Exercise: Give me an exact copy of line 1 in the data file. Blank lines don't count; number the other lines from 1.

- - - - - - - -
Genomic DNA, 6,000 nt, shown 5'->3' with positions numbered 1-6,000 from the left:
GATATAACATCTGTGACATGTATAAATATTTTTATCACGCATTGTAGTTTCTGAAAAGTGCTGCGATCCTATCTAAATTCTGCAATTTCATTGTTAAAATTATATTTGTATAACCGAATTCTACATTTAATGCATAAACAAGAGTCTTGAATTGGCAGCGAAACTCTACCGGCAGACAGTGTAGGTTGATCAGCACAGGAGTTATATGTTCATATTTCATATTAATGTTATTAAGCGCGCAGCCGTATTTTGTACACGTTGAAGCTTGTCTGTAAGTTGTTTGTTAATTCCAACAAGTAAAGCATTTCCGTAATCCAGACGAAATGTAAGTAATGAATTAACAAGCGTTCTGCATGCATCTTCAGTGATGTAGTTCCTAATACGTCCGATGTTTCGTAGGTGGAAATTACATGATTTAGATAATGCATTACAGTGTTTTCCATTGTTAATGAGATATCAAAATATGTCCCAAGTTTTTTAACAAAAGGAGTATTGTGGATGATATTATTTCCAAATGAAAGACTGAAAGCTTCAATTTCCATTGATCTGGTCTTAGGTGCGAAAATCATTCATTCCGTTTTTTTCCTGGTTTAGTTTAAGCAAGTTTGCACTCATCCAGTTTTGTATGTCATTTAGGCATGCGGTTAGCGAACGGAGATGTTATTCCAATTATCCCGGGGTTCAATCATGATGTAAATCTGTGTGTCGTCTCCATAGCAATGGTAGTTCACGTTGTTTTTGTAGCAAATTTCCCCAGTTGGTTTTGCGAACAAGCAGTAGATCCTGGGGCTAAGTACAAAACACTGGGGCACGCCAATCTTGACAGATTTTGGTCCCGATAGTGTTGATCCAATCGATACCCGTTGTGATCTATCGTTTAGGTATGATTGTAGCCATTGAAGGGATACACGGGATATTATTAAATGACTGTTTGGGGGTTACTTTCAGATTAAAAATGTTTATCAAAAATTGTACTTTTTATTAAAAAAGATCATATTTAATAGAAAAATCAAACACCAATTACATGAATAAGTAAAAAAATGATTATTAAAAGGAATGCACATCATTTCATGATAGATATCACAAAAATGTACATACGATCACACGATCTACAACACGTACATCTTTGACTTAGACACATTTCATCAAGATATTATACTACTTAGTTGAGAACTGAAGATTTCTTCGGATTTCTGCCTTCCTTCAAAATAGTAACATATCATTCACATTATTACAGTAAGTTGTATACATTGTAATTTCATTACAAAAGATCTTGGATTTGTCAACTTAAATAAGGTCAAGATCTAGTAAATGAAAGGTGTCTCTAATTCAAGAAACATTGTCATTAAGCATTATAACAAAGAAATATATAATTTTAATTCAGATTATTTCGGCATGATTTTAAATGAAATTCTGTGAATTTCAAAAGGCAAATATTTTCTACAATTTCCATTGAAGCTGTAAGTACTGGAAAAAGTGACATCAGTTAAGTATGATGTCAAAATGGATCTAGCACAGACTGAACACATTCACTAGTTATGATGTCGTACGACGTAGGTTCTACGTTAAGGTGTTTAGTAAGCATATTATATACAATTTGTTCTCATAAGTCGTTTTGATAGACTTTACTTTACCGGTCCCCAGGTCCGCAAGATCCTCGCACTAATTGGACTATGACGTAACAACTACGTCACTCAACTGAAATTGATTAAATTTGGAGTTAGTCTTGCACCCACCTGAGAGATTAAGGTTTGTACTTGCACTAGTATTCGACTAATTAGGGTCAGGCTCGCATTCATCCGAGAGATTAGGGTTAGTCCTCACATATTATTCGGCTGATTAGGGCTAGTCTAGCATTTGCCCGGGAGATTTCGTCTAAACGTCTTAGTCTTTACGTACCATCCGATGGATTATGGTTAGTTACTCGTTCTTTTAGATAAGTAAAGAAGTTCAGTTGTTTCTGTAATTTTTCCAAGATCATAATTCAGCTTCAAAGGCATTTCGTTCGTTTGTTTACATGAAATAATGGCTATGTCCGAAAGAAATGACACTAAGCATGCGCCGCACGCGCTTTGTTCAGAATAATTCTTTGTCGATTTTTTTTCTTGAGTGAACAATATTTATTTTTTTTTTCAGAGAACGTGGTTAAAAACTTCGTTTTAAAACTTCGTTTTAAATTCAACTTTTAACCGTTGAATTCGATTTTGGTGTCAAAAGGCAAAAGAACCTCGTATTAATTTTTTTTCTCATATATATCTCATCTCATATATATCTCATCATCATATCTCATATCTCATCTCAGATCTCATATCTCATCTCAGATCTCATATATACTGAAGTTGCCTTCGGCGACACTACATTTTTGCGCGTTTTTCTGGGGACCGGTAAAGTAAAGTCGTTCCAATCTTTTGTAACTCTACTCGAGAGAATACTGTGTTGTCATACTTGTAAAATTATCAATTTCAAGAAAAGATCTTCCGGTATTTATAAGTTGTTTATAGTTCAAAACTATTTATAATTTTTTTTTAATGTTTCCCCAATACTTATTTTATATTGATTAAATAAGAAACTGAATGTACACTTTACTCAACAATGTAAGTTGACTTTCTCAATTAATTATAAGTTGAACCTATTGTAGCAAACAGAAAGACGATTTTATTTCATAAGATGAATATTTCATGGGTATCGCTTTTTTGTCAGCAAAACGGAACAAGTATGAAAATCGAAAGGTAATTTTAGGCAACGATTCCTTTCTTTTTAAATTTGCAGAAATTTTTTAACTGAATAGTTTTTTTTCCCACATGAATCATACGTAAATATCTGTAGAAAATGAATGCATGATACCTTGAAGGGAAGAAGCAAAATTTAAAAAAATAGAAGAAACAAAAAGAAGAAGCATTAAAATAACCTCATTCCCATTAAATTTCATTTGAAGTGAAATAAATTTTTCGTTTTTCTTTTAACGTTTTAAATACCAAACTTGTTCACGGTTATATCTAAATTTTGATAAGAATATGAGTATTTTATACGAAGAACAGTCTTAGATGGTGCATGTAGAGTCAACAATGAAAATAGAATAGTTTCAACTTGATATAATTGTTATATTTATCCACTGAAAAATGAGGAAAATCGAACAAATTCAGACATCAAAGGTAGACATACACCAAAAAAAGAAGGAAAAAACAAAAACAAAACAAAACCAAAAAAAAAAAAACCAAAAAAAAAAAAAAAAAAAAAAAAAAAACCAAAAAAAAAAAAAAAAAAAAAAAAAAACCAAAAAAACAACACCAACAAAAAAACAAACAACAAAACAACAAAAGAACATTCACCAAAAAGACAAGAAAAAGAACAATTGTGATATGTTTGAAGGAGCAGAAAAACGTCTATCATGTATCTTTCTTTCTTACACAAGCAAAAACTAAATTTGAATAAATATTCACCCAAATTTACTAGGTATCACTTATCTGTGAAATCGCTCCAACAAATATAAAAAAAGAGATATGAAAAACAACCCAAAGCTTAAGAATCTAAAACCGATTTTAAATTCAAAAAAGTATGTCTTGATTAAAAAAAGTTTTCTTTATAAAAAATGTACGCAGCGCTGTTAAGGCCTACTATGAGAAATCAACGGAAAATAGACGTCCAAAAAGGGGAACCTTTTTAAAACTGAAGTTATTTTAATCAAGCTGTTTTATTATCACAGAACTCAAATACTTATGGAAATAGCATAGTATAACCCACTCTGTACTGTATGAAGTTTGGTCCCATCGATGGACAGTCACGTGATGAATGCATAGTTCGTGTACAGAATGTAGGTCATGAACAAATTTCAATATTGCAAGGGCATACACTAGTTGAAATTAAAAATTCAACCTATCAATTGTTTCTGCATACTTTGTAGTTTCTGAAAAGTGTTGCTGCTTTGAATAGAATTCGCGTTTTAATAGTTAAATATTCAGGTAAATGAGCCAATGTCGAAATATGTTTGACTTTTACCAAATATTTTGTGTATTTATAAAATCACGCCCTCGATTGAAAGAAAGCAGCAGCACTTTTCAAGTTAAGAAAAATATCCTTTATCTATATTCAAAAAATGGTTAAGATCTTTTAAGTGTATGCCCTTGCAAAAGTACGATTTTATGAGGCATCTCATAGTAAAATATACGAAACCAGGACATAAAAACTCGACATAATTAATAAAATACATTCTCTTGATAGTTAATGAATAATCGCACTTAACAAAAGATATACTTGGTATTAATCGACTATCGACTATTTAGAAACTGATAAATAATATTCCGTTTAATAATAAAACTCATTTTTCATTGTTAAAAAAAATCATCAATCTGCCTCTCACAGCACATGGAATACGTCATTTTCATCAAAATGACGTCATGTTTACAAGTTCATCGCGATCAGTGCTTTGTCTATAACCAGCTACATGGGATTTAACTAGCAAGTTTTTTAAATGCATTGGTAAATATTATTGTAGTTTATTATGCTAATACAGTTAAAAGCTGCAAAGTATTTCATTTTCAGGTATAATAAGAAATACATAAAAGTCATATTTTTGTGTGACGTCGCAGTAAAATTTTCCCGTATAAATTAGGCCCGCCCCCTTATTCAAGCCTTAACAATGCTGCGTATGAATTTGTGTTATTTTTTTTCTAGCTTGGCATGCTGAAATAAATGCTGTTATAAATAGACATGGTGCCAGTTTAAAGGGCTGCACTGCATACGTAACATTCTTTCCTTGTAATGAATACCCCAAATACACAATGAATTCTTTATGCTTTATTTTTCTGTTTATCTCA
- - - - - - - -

Genomic DNA, 6,000 nt, shown 5'->3' with positions numbered 1-6,000 from the left: